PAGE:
1. Not finding help here? Sign up for a free 30min tutor trial with Chegg Tutors
    Dismiss Notice
Dismiss Notice
Join Physics Forums Today!
The friendliest, high quality science and math community on the planet! Everyone who loves science is here!

A Supersonic Waterfall?

  1. Jul 6, 2008 #1
    1. The problem statement, all variables and given/known data
    According to geologists, the water in a waterfall was supersonic, that is, it fell with speeds in excess of the speed of sound. Ignoring air resistance, what is the minimum height necessary to create a supersonic waterfall? (The speed of sound may be taken to be 340 m/s.)


    2. Relevant equations
    Treating water as particles, water falling down the fall is acted upon by gravity. Using the Newton's equation....I think??

    S = ut + 1/2 at^2


    3. The attempt at a solution

    S = ut + 1/2 at^2

    h = 340t + (9.8/2)t^2
    4.9t^2 +340t - h = 0. Solve the quadratic equation for t?

    But I have two variables...(h and t) so I don't know how to go any further...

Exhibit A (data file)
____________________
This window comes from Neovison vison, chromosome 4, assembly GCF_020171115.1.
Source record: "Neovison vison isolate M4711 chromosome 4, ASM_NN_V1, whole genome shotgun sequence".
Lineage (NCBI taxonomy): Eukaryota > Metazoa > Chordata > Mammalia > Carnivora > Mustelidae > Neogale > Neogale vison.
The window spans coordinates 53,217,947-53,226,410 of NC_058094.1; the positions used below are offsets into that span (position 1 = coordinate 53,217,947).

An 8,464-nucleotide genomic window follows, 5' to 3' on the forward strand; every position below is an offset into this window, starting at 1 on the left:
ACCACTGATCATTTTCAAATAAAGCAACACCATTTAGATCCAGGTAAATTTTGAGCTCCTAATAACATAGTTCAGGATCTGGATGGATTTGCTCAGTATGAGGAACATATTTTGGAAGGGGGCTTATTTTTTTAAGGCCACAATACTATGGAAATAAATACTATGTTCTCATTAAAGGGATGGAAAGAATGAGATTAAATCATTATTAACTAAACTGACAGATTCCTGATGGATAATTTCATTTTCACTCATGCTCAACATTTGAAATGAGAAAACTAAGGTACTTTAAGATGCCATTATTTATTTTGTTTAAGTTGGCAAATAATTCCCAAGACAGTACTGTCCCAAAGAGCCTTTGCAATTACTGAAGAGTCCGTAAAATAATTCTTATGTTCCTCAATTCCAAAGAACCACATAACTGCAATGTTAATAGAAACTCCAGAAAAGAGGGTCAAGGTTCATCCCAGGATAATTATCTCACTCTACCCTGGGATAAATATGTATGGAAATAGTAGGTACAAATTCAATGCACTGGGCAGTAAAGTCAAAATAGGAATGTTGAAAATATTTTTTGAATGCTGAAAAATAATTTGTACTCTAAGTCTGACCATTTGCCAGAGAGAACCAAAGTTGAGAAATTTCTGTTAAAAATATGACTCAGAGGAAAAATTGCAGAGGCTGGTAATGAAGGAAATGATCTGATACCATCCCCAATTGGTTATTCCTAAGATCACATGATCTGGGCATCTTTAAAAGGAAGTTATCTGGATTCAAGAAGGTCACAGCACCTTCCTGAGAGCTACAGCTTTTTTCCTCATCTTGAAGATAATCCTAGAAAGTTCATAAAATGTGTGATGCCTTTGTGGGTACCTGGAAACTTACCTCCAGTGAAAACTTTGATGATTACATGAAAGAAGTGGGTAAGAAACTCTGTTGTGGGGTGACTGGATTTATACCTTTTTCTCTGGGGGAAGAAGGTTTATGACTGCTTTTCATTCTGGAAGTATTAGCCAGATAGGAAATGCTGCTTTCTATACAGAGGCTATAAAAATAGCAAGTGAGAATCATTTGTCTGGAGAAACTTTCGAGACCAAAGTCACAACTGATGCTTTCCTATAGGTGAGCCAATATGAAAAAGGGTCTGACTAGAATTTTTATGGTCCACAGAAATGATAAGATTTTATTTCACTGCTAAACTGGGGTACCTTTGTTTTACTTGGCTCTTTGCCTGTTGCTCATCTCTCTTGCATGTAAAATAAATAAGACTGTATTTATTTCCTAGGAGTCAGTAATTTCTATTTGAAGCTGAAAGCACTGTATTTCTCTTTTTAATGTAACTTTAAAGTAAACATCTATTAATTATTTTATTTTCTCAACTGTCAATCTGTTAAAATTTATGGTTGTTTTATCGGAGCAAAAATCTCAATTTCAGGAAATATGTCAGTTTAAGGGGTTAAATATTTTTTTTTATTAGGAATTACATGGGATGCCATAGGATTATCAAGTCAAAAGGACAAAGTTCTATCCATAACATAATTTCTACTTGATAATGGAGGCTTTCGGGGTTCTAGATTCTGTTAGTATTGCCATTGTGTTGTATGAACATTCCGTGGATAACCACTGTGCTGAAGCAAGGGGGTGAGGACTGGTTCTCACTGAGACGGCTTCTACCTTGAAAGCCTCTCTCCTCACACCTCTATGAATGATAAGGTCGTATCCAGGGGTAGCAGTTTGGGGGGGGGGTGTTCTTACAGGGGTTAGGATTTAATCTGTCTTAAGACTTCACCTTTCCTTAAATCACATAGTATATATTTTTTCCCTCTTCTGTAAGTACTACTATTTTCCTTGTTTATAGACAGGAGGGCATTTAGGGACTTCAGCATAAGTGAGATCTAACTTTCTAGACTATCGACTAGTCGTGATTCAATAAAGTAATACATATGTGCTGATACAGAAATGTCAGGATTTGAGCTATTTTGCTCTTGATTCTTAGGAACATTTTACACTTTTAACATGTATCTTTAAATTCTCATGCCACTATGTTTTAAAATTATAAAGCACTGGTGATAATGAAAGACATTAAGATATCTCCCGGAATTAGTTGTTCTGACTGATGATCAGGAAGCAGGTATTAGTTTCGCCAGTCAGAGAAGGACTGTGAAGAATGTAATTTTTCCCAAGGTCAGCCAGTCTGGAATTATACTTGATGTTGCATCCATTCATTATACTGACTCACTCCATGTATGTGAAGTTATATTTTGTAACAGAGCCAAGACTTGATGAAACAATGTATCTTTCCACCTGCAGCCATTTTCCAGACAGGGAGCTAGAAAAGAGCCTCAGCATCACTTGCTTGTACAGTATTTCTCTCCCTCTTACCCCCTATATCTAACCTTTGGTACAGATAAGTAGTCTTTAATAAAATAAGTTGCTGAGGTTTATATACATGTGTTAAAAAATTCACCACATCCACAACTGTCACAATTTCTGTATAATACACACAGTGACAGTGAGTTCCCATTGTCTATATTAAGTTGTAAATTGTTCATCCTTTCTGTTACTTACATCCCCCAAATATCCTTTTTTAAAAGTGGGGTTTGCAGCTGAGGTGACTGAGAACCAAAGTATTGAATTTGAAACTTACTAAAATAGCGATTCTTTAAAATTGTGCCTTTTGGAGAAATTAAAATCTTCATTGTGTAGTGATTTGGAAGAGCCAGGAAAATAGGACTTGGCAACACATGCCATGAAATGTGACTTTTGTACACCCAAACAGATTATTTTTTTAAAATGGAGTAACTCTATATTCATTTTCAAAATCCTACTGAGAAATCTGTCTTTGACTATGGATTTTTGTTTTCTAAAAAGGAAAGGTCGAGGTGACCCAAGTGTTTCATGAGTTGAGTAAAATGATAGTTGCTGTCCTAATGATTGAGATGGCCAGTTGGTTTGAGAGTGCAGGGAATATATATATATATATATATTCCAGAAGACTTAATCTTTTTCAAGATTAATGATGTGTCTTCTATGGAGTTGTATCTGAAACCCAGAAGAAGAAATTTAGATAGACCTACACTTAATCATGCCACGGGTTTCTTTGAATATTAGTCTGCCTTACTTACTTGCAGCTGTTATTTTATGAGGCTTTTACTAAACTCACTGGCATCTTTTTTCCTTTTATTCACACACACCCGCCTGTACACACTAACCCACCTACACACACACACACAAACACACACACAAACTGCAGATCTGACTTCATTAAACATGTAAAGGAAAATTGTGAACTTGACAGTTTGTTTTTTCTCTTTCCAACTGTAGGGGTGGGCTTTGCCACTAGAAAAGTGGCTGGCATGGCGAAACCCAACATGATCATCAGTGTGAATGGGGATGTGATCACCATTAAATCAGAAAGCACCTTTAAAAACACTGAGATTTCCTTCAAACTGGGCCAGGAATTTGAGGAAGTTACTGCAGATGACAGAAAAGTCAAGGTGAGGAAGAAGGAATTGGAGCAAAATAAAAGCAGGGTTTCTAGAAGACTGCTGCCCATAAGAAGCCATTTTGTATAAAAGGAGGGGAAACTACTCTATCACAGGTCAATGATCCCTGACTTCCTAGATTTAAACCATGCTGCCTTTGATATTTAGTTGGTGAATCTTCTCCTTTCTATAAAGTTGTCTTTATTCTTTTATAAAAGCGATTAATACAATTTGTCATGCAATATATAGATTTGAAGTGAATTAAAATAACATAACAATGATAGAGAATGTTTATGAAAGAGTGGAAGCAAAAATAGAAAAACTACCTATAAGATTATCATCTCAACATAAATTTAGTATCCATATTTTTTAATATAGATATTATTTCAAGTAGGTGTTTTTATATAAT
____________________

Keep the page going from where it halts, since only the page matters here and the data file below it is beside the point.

2. jcsd
  3. Jul 6, 2008 #2

    Integral

    User Avatar
    Staff Emeritus
    Science Advisor
    Gold Member

    you need to use the veloctiy relationship

    [tex] v = v_0 + gt [/tex]

    to find the time required to reach 340 m/s then use that time in the distance relationship to find the distance.
     
Know someone interested in this topic? Share this thread via Reddit, Google+, Twitter, or Facebook

Have something to add?



Similar Discussions: A Supersonic Waterfall?
  1. Supersonic flight (Replies: 7)

  2. Supersonic speeds? (Replies: 6)

  3. IE of a waterfall (Replies: 3)

Loading...